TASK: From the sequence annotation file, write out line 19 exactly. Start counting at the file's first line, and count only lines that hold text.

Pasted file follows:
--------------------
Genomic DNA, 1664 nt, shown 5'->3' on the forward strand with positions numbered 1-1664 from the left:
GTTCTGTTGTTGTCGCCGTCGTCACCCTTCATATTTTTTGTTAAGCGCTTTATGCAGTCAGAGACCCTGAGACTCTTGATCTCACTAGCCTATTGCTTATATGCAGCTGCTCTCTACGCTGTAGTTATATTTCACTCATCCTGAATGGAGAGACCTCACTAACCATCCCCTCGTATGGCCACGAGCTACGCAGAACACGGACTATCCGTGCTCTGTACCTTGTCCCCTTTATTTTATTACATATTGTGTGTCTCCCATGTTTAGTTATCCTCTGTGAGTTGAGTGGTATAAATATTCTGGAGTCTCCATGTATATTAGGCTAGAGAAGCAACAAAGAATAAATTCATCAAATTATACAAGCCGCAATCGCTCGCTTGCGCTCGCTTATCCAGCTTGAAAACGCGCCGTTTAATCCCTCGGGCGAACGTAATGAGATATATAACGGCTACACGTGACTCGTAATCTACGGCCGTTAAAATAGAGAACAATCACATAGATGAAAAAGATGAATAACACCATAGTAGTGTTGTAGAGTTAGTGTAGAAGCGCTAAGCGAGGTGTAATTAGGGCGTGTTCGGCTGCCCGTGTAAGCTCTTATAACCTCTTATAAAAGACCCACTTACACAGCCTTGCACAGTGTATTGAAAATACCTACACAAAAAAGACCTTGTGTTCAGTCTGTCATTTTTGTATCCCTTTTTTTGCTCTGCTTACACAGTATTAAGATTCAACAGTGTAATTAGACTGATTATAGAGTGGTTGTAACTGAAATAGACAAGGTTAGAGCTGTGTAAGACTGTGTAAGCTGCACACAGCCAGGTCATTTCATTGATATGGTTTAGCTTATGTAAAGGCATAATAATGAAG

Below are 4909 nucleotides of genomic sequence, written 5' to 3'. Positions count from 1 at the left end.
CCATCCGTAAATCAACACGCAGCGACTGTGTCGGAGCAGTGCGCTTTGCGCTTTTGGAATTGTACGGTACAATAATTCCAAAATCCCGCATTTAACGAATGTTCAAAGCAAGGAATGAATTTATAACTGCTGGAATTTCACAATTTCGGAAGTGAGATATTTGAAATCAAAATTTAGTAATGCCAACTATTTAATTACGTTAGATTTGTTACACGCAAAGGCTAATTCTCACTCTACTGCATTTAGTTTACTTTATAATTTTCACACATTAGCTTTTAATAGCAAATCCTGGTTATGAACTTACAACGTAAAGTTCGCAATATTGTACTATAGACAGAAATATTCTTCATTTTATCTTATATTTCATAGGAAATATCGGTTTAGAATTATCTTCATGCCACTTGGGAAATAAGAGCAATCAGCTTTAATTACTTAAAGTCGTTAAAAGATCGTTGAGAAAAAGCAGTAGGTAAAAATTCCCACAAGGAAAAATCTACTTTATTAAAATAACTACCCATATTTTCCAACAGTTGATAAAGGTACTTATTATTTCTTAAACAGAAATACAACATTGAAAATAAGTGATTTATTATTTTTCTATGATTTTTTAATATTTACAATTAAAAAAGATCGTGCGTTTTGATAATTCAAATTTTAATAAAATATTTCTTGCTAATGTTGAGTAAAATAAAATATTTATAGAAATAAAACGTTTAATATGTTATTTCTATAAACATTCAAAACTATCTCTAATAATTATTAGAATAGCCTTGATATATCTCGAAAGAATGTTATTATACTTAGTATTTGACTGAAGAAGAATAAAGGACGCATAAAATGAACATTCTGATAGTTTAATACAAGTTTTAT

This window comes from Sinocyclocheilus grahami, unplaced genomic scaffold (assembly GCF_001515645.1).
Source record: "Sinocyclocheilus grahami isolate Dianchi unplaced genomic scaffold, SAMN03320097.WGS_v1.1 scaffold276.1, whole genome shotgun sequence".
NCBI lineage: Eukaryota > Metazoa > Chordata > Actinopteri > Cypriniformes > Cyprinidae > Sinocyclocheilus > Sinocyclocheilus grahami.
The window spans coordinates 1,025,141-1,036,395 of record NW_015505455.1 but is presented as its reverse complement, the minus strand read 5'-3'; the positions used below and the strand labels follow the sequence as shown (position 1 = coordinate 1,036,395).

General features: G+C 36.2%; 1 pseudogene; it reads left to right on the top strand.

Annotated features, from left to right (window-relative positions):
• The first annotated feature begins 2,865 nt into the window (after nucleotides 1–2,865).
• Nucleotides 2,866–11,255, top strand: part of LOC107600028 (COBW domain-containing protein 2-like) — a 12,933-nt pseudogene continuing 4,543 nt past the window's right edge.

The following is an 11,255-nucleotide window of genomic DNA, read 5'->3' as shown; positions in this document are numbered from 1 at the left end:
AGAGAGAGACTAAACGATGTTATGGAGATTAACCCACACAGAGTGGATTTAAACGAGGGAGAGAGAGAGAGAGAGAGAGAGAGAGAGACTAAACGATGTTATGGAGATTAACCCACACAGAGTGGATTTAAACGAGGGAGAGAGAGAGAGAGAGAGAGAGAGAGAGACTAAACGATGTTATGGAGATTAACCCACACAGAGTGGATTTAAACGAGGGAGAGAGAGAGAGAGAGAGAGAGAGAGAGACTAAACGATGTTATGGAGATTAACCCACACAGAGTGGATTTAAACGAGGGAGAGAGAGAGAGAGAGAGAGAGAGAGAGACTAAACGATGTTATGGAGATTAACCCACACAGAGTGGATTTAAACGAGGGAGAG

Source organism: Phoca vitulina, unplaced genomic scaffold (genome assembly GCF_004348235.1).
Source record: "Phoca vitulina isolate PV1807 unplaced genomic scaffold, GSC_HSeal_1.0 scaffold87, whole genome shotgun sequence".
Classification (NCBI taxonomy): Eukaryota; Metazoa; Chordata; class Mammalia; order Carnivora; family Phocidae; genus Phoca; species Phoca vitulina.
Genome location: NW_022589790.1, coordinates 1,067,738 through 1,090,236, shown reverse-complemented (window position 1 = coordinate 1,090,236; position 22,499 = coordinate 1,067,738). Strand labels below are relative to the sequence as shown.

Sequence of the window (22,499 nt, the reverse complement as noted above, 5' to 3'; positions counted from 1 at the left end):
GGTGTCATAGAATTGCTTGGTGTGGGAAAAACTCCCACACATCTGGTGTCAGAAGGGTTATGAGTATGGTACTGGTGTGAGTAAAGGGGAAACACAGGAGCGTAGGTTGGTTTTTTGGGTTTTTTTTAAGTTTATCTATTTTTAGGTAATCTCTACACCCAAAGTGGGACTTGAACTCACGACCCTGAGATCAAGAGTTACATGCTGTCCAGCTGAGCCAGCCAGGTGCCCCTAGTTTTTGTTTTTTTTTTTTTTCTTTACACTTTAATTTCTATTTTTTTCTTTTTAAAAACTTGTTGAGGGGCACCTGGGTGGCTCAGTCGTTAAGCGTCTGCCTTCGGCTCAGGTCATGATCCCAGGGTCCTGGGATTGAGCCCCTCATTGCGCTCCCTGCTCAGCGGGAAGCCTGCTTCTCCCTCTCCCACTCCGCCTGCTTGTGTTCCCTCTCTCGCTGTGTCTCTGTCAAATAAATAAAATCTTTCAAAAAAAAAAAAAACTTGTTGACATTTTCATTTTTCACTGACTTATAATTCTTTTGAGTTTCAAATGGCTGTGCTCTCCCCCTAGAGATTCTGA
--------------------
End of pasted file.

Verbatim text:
Sequence of the window (22,499 nt, the reverse complement as noted above, 5' to 3'; positions counted from 1 at the left end):